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Designing and implementing ALM quality dashboards

Software consultant Nari Kannan writes about how CIOs and senior managers can best design, implement and use an ALM quality dashboard.

Senior IT managers need to contend with a variety of different software development projects going on at the same time. And there is no shortage of challenges: Identifying the projects and the measures that make sense across projects, implementing the collection of data from a variety of different sources, normalizing them across projects of different sizes, selecting meaningful ways of presenting all this information and eventually using it effectively. Approaching the analysis, design and implementation systematically will make the ALM quality dashboard simpler, actionable and effective.

Analysis for an ALM quality dashboard

  1. Metrics for the ALM quality dashboard: Metrics needed for the ALM dashboard must span evenly all phases of the application lifecycle-- requirements gathering, design, development, testing and maintenance. They also need to look at the efficiency of collection and effectiveness of these metrics. For example, an efficiency measure for requirements gathering will need to be balanced with an effectiveness measure like end user satisfaction. If the end user is not satisfied with the way requirements are getting addressed in a prioritized, systematic fashion in a reasonable period of time, they may feel that they are part of a lengthening backlog.
  2. Normalization needed across projects: Applications can be small or large; mainframe-based, client-server or mobile. They may be multiyear, large-investment projects or short-run, simple projects. The ALM quality dashboard needs to have more or less the same measures on all projects so that you’re comparing them in a meaningful way. Weighting projects based on size and complexity is often needed for meaningful comparisons.
  3. Actionable metrics: The metrics need to be actionable, especially if they will be a part of an ALM quality dashboard. The actions flowing out of the metrics need to be practical and implementable, leading to improved ALM quality.

Design of an ALM quality dashboard

  1. Handful of metrics. ALM quality dashboards are useless if there are too many metrics. The whole idea of a dashboard is that you don’t have time to wade through an ocean of metrics to quickly get a comprehensive picture of your quality. It is always possible to classify all the metrics you could measure as primary, secondary and tertiary depending on how much effect they have on overall ALM quality. Dashboards should focus on only the primary ones.
  2. Display design. An ALM quality dashboard display should be restricted to one screen full of information, whether it’s browser-based or a display that pops up on a laptop, desktop or a mobile device like a smartphone or tablet. Increasingly, tablets and smartphones are becoming ideal vehicles for dashboards.
  3. Drill-down capabilities. Dashboards are just springboards for further analysis. Further action may not be possible without deeper analysis of the metrics on a dashboard. Drilling down will enable developers to unearth these anomalies with statistics.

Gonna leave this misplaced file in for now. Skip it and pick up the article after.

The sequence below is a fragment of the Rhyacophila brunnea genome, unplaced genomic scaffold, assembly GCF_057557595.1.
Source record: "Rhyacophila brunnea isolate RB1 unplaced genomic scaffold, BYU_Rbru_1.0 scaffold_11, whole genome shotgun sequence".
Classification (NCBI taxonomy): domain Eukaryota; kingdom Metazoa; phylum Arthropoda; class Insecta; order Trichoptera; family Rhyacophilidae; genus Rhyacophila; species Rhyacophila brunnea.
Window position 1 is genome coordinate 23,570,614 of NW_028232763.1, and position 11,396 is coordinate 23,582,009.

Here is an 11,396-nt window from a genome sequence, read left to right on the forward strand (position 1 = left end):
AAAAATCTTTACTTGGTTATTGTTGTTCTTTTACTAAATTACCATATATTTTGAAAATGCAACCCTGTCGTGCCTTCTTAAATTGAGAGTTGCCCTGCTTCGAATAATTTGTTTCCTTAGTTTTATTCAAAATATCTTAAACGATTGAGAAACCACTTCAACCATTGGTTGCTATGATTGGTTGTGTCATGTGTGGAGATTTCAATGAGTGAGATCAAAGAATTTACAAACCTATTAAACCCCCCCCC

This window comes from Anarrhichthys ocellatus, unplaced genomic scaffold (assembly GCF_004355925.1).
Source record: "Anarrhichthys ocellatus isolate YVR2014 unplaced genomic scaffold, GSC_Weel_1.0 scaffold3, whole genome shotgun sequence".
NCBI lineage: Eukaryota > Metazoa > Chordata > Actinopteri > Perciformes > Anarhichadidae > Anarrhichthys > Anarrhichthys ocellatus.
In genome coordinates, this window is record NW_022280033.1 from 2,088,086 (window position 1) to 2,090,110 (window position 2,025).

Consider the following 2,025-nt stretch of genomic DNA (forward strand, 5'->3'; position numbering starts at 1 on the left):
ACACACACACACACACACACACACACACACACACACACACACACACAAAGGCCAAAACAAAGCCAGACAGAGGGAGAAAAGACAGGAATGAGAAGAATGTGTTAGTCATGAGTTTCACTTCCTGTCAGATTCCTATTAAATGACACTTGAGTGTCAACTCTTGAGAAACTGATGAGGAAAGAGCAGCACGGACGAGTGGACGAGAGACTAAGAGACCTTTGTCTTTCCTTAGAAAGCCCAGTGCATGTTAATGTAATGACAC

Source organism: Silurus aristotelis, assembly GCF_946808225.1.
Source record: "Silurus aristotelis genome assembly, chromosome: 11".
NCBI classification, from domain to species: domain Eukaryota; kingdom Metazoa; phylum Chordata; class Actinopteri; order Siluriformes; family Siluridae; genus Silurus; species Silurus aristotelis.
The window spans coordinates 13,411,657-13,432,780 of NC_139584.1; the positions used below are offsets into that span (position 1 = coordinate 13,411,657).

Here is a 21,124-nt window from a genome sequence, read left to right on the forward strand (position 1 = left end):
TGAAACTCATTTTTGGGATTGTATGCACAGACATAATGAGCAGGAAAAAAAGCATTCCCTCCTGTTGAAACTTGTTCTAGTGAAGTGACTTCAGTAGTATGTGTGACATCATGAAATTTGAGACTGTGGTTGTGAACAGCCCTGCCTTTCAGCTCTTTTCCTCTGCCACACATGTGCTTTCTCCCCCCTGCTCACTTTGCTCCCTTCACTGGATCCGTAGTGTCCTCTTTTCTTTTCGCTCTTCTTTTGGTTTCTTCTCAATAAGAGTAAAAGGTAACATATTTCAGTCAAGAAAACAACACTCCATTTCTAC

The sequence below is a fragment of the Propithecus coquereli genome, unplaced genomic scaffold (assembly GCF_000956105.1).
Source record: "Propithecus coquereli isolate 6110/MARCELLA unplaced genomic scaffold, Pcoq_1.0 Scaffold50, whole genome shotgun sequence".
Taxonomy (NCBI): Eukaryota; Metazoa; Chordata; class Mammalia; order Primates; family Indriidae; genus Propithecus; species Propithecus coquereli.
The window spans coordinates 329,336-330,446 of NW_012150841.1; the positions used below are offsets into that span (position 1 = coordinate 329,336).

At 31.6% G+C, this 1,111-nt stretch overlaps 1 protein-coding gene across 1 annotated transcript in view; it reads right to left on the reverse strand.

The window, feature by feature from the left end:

Implementation, Follow-Up and Action

Data from multiple sources: Data for ALM quality metrics may come from multiple test management solutions, some central and some distributed. Making all this information flow to a central system for analysis and action is not trivial. The dashboard system chosen needs to accommodate inputs from direct feeds from database queries, reports, spreadsheets or data in flat files exported and sent. Monitoring of such sources is needed to ensure that all data from all sources have been received before the dashboards are generated.

  1. Comparable timeline matching: The timelines reflected in the data need to be comparable. This is of special importance if some of the data sources are networked to the ALM dashboard software but others are asynchronous and come through file transfers, spreadsheets or reports.
  2. Corrective actions: Corrective actions and feedback are ideally fed directly from the dashboard to the people responsible for the various quality metrics. If comments or questions can be emailed directly from the dashboard to the people responsible for that metric, at that level of drill-down, it will improve course corrections.
  3. Follow-up and loop back: Reporting systems should allow feedback and discussion on an ongoing basis as part of a feedback loop. Metrics that are out of range and actions that need to be taken and were taken should all be available on the dashboard. These capabilities are possible when dashboards are implemented as part of collaborative software like Microsoft SharePoint Portal.

ALM quality dashboards need to convey a large amount of critical information to IT management for observation, analysis and corrective action. In reality, projects could be in various stages of the ALM lifecycle, they could be in-house or outsourced, the development teams could be geographically dispersed and the applications themselves may be of varying size and complexity. Creating a single ALM quality dashboard in such cases is challenging, but if we focus on a few key characteristics needed from such a dashboard for maximum efficiency and effectiveness, it can be designed, implemented and used well.

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